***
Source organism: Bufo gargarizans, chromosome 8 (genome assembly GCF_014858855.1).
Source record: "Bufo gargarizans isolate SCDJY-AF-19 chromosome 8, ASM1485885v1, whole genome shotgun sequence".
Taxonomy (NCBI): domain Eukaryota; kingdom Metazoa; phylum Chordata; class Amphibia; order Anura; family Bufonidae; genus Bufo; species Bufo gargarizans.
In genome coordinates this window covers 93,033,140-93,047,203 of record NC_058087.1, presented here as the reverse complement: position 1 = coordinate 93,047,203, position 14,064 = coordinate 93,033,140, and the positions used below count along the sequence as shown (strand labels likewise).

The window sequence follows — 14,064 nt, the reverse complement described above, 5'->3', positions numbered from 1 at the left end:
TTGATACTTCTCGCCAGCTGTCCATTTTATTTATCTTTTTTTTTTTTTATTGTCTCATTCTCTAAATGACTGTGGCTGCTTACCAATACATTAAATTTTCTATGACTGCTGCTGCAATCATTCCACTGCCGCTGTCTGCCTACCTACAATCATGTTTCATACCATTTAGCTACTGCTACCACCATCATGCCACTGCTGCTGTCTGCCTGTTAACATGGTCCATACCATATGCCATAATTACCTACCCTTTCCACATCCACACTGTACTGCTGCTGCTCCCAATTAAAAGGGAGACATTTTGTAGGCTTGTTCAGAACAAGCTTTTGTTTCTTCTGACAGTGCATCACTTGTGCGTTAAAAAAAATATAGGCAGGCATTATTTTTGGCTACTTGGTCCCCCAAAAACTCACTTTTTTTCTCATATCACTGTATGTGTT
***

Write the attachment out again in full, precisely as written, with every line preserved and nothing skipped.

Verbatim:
Source organism: Bufo gargarizans, chromosome 8 (genome assembly GCF_014858855.1).
Source record: "Bufo gargarizans isolate SCDJY-AF-19 chromosome 8, ASM1485885v1, whole genome shotgun sequence".
Taxonomy (NCBI): domain Eukaryota; kingdom Metazoa; phylum Chordata; class Amphibia; order Anura; family Bufonidae; genus Bufo; species Bufo gargarizans.
In genome coordinates this window covers 93,033,140-93,047,203 of record NC_058087.1, presented here as the reverse complement: position 1 = coordinate 93,047,203, position 14,064 = coordinate 93,033,140, and the positions used below count along the sequence as shown (strand labels likewise).

The window sequence follows — 14,064 nt, the reverse complement described above, 5'->3', positions numbered from 1 at the left end:
TTGATACTTCTCGCCAGCTGTCCATTTTATTTATCTTTTTTTTTTTTTATTGTCTCATTCTCTAAATGACTGTGGCTGCTTACCAATACATTAAATTTTCTATGACTGCTGCTGCAATCATTCCACTGCCGCTGTCTGCCTACCTACAATCATGTTTCATACCATTTAGCTACTGCTACCACCATCATGCCACTGCTGCTGTCTGCCTGTTAACATGGTCCATACCATATGCCATAATTACCTACCCTTTCCACATCCACACTGTACTGCTGCTGCTCCCAATTAAAAGGGAGACATTTTGTAGGCTTGTTCAGAACAAGCTTTTGTTTCTTCTGACAGTGCATCACTTGTGCGTTAAAAAAAATATAGGCAGGCATTATTTTTGGCTACTTGGTCCCCCAAAAACTCACTTTTTTTCTCATATCACTGTATGTGTT